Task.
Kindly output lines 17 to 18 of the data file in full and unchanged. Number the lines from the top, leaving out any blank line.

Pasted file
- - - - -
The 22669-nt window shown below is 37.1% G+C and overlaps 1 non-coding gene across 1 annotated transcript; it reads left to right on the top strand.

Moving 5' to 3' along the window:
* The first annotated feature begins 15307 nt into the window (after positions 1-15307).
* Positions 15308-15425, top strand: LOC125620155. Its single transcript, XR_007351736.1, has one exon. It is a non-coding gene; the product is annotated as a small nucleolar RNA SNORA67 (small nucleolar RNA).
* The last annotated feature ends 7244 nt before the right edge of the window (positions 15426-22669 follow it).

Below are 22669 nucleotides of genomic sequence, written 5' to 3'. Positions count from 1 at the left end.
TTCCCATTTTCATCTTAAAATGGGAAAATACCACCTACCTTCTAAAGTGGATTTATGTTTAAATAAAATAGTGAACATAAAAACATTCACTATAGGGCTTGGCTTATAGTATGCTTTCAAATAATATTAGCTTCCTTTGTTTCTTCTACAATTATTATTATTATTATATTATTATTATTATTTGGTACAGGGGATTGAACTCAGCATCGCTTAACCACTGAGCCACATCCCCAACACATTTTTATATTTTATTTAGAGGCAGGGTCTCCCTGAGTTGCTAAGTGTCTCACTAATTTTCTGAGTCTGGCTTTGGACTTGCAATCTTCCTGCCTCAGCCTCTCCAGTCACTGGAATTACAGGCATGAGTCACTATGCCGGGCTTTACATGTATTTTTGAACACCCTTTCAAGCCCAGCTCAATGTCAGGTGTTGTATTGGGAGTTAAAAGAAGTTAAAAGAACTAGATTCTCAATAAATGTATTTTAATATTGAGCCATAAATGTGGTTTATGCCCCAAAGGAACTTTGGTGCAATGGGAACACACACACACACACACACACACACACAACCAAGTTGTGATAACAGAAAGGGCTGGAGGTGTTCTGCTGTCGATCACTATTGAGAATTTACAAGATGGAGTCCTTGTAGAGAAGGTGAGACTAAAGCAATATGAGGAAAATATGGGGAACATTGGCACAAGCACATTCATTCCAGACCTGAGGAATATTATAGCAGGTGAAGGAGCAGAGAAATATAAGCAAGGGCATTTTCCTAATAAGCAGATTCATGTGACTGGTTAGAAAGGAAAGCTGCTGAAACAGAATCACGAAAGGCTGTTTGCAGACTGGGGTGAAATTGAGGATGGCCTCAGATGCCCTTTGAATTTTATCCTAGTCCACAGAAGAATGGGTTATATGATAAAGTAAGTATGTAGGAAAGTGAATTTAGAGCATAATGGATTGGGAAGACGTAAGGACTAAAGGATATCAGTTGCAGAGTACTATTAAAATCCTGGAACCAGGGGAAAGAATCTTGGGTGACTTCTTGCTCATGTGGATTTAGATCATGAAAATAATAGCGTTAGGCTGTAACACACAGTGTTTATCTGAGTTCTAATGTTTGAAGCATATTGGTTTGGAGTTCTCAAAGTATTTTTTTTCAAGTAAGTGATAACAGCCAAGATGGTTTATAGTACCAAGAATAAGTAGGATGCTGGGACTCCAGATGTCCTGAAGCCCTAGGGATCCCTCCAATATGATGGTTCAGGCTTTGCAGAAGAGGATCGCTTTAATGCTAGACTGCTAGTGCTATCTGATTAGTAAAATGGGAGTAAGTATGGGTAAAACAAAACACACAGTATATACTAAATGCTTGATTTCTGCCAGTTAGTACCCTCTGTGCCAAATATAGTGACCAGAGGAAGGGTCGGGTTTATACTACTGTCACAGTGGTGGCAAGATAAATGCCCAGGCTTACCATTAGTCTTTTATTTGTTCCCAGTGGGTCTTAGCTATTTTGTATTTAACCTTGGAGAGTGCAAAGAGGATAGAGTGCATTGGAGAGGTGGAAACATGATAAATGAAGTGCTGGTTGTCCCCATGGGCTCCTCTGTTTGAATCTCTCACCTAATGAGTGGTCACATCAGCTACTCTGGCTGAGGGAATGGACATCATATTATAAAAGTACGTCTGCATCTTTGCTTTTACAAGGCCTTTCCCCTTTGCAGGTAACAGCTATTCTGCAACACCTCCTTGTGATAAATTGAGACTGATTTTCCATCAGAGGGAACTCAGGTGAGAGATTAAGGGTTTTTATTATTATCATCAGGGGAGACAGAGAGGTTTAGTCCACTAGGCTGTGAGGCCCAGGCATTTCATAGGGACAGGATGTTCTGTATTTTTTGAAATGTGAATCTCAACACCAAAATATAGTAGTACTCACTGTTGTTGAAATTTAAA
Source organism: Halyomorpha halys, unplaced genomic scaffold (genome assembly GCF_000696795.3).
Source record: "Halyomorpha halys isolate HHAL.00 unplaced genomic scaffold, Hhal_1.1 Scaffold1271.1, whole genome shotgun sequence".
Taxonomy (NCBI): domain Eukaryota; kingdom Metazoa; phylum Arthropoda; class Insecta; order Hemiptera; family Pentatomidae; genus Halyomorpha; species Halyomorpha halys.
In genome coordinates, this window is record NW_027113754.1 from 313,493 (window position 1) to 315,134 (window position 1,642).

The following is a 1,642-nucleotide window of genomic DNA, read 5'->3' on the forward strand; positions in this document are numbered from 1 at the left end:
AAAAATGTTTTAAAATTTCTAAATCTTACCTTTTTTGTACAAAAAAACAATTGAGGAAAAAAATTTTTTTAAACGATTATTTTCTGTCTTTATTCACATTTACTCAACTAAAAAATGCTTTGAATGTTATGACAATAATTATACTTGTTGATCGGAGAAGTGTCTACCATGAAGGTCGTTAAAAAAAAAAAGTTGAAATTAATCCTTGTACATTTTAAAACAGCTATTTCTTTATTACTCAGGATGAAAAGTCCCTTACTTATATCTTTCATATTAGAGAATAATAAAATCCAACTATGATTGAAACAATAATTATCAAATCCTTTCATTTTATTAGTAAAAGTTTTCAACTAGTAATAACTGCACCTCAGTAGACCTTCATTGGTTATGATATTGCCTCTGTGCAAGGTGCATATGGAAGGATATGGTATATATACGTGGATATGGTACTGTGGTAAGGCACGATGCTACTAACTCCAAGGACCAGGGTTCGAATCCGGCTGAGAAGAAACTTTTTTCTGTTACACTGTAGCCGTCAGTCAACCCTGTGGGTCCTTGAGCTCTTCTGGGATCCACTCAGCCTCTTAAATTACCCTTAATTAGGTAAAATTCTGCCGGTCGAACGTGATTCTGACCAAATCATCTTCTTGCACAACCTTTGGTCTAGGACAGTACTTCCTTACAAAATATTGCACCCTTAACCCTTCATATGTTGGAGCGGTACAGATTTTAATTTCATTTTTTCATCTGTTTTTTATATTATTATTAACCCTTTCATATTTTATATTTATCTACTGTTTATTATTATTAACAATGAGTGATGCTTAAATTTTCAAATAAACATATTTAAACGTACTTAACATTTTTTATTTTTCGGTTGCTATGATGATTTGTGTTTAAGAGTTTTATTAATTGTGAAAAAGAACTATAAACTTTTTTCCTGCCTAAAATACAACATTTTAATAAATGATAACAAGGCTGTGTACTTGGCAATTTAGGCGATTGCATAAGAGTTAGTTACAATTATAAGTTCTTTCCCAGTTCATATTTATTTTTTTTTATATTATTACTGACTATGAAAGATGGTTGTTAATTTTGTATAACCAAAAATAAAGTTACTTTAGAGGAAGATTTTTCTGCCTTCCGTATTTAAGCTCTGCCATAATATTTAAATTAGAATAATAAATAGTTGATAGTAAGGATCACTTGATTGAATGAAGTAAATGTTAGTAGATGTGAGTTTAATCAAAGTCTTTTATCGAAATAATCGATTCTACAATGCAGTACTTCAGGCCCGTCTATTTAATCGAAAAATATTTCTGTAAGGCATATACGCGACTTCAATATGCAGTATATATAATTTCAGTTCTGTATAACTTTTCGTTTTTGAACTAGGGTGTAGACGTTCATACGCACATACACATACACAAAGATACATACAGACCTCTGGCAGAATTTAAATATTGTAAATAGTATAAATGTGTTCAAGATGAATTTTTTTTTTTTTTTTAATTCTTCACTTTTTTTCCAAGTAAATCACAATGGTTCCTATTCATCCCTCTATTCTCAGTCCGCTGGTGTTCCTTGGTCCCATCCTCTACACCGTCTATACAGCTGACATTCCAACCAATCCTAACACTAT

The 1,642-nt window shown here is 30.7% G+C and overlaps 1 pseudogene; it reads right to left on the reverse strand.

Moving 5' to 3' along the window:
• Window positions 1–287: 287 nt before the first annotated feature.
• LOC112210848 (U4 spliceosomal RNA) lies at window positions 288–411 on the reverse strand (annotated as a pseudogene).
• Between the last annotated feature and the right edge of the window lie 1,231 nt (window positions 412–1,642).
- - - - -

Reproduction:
• LOC112210848 (U4 spliceosomal RNA) lies at window positions 288–411 on the reverse strand (annotated as a pseudogene).
• Between the last annotated feature and the right edge of the window lie 1,231 nt (window positions 412–1,642).